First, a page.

How does your baptism shape how you live your life?

Will you be a part of the next generation of consecrated life?

Live into this World Day of Prayer for Consecrated Life with FSPA's "Called: the future of religious life" and National Religious Vocation Conference's "Why We Love Our Vocation."

New Ministry in Yaguaru

Monday, September 5th 2022 2:03 pm

I have started a new ministry in the small town of Yaguarú over the last month or so. You might remember me talking about being invited to dance at the end of Carnaval -- that was in Yaguarú. I am spending Thursday afternoon until early Monday morning there in addition to my time at the nutrition center.

It's a beautiful place next to some extensive wetlands. Like many mission pueblos here, there is a central plaza that is popular for sitting and talking, or walking and talking -- especially after services at the church. The "Mary -- Undoer of Knots" that I had a reflection on is also here in Yaguarú.

My new ministry is simple. With another sister and the help of a friend in Yaguarú, we are spending time meeting the different families in town. Our purpose is to really listen to the people there, about their families, joys and struggles. What we are doing isn't quick -- getting to know people never is (even if speed dating was a popular thing -- is it still popular?) and it isn't always easy to hear of the hard times, especially when someone is still in them. Of course, as you might guess, language is a challenge as well, but as is the experience I've had here in Bolivia, people are patient and kind. Interestingly, with some of the abuelas and abuelos, we have needed additional help with language because they speak Guarayu, the indigenous language of the area. It seems to all work out in the end, and we have new friends in the town.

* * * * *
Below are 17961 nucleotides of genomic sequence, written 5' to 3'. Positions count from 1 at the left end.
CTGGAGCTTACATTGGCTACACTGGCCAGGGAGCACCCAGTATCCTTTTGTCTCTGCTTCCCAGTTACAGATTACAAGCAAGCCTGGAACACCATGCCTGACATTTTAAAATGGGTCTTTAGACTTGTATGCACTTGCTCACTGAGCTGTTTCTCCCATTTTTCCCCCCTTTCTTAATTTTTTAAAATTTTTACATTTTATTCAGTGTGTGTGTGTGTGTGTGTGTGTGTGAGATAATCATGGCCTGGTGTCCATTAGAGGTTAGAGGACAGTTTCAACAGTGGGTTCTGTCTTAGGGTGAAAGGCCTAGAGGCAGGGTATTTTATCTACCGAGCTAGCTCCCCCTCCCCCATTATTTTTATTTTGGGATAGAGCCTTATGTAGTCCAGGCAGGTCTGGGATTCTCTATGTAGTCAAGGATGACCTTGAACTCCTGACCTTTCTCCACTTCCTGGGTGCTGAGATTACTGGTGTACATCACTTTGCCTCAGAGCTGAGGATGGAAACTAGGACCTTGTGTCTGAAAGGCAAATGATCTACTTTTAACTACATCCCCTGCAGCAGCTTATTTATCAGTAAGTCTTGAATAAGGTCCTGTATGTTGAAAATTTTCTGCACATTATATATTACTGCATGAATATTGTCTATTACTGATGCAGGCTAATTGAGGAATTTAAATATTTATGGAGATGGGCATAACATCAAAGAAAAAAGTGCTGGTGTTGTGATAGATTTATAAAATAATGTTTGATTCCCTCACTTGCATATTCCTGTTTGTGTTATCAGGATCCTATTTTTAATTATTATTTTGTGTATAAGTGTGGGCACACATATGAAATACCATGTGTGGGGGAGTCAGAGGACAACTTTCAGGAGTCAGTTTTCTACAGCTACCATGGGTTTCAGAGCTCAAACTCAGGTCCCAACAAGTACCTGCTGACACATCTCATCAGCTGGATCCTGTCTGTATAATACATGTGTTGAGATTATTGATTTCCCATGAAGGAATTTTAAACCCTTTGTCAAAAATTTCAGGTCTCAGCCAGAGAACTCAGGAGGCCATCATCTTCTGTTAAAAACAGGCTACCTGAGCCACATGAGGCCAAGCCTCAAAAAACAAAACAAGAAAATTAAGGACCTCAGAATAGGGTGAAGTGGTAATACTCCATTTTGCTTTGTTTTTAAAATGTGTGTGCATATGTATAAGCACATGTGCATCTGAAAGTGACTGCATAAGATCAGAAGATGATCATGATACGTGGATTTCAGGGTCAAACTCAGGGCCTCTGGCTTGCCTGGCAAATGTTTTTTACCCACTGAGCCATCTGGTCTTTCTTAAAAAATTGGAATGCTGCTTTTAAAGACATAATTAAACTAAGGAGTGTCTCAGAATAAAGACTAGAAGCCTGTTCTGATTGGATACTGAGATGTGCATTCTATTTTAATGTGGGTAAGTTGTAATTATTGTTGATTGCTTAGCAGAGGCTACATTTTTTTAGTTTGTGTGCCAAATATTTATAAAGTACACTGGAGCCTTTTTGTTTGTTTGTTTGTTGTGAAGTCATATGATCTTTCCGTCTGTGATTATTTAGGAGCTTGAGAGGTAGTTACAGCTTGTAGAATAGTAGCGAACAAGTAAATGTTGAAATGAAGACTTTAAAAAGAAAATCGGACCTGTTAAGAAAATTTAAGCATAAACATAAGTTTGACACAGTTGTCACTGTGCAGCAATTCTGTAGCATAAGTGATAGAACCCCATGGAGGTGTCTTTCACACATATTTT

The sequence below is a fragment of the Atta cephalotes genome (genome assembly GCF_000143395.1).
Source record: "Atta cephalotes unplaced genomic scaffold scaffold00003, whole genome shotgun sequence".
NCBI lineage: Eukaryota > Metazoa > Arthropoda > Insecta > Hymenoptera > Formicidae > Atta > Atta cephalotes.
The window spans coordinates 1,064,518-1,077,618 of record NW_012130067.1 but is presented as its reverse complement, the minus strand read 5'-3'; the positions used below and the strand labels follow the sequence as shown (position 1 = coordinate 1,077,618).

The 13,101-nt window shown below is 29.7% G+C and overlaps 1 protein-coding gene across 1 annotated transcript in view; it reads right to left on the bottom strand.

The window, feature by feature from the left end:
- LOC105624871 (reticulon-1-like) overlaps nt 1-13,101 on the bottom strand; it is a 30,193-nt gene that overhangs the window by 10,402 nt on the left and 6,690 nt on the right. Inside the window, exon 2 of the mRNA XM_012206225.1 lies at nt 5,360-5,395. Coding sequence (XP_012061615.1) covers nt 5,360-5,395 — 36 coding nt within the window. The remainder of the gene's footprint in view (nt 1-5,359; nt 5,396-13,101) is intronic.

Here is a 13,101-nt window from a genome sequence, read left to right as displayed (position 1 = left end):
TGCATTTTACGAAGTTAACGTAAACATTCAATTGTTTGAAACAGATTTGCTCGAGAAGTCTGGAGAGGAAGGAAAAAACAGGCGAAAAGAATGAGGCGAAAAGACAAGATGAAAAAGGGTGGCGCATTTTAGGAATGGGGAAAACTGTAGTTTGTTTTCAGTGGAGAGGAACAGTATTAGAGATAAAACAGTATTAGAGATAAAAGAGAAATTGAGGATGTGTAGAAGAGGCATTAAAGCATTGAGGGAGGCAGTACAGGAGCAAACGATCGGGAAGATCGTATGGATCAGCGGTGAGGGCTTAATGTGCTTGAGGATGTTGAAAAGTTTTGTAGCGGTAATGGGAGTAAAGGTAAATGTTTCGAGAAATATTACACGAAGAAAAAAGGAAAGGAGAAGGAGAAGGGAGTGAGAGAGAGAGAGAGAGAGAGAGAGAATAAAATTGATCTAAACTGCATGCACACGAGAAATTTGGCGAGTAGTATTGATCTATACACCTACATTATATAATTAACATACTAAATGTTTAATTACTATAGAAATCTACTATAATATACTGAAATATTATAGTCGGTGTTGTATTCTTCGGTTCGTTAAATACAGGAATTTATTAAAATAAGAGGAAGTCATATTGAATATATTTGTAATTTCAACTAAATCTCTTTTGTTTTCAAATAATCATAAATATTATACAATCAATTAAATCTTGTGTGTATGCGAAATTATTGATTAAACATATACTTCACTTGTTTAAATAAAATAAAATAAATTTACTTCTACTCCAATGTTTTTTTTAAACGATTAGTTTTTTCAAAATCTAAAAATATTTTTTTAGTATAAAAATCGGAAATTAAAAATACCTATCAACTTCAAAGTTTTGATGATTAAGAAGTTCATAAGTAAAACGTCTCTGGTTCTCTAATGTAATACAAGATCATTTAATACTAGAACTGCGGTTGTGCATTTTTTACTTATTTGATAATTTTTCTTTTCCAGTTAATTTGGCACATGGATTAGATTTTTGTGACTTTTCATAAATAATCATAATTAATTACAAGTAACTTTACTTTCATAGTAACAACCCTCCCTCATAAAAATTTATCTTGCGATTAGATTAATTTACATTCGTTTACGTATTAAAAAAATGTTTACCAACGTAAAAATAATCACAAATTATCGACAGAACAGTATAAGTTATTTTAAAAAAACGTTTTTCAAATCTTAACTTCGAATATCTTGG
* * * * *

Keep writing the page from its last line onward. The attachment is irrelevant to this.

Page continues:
There are a few things that are missing from Yaguarú. There is no wifi at the convent. I hadn't really anticipated the impact that would have on my ability to respond to emails, but, as anyone who has emailed me in the last few weeks can account for, I have fallen behind on my correspondence as of late. My apologies to anyone who is waiting to hear from me.

The other is that they don't have a priest who is ministering here full-time. Unlike Ascension, where there is daily Mass every day and three Masses on Sunday, Mass is celebrated only on Saturday night here. It's when one of the priests from Ascencion can make the hour drive to come. The community still gathers daily with Celebrations of the Word and Eucharist full of music and prayers.